Chemical Encoding

Encoding of chemical compounds as described above is based on the difficulties of determining the structure of each library member individually by analytical methods. For most organic compounds, this would require one- or multi-dimensional NMR techniques that are not suitable for large numbers. Moreover, analysis would also require a sufficient amount of material. An alternative approach is based on the preparation of the product simultaneously with the synthesis of a tagging compound that can be analyzed more easily than the original product. This approach was first discussed on the basis of oligonucleotides as chemical tags in which individual nucleotides serve as increments of the tag [7,8]. Analogously, peptides have been used as chemical tags [9-11]. Both biopolymers are decoded by sequencing, and the sequence is related to the structure of the product. A limitation of these coding strategies is the possibility that not only the product but also the tag displays some biological activity, and thus can cause false-positive screening hits. Another limiting factor is the orthogonality of the tagging method and the chemical reaction conditions used to prepare the library. A solution to this latter problem however was described recently: a library of hexapeptides was chemically tagged using polyhalogenated phenoxyalkyl derivatives which were covalently attached to the polystyrene backbone [12,13]. The analysis/decoding of these tags was performed after cleavage from the support by electron capture gas chromatography. However, the problem of chemical orthogonality and different cleavage conditions may cause problems.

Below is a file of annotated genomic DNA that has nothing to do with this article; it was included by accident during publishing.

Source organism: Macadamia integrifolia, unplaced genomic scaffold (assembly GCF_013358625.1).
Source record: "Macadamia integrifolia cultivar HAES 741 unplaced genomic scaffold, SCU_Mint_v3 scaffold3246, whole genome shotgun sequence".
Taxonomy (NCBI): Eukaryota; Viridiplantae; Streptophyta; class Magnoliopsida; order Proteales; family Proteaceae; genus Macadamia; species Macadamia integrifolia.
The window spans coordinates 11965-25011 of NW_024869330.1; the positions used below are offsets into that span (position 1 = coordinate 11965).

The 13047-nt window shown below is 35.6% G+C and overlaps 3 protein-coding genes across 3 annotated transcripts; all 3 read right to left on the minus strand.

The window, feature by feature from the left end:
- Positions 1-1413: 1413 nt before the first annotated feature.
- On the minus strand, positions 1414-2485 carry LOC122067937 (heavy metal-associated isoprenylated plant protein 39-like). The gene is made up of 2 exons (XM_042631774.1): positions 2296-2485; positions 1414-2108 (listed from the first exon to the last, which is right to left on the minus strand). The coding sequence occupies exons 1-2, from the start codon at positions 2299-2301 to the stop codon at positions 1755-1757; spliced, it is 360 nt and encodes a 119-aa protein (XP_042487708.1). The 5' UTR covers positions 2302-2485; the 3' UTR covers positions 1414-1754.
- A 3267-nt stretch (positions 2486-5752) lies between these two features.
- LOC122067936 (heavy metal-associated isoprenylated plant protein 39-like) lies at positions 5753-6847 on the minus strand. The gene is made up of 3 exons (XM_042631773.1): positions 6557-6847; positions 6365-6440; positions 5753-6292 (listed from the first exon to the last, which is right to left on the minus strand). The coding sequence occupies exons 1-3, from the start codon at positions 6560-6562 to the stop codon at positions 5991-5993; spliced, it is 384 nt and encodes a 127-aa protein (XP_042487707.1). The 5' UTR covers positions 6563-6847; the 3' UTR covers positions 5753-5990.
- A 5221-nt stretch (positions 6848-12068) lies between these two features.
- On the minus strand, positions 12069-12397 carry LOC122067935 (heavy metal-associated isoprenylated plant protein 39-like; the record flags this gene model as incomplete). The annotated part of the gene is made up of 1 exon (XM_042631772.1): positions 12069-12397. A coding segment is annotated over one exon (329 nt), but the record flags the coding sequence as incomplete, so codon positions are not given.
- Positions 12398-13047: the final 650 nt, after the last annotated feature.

A related approach uses mono-amides of iminodiacetic acid as molecular tags [14]. The tags are attached to the support via the free carboxylic acid group and a free amino group bound to the support. The imino nitrogen group of the first part of the codon serves as attachment point for the carboxylic acid group of the next iminodiacetic acid mono amide. Due to the amide structure, the tags are chemically inert. Cleavage and conversion to the corresponding dansyl derivatives allow their characterization by HPLC and fluorimetry.

All chemical tagging strategies are greatly limited by the additional synthetic transformations required to build up not only the product but also the tag. Consequently, this encoding method is only used exceptionally for the production of libraries [15-17].

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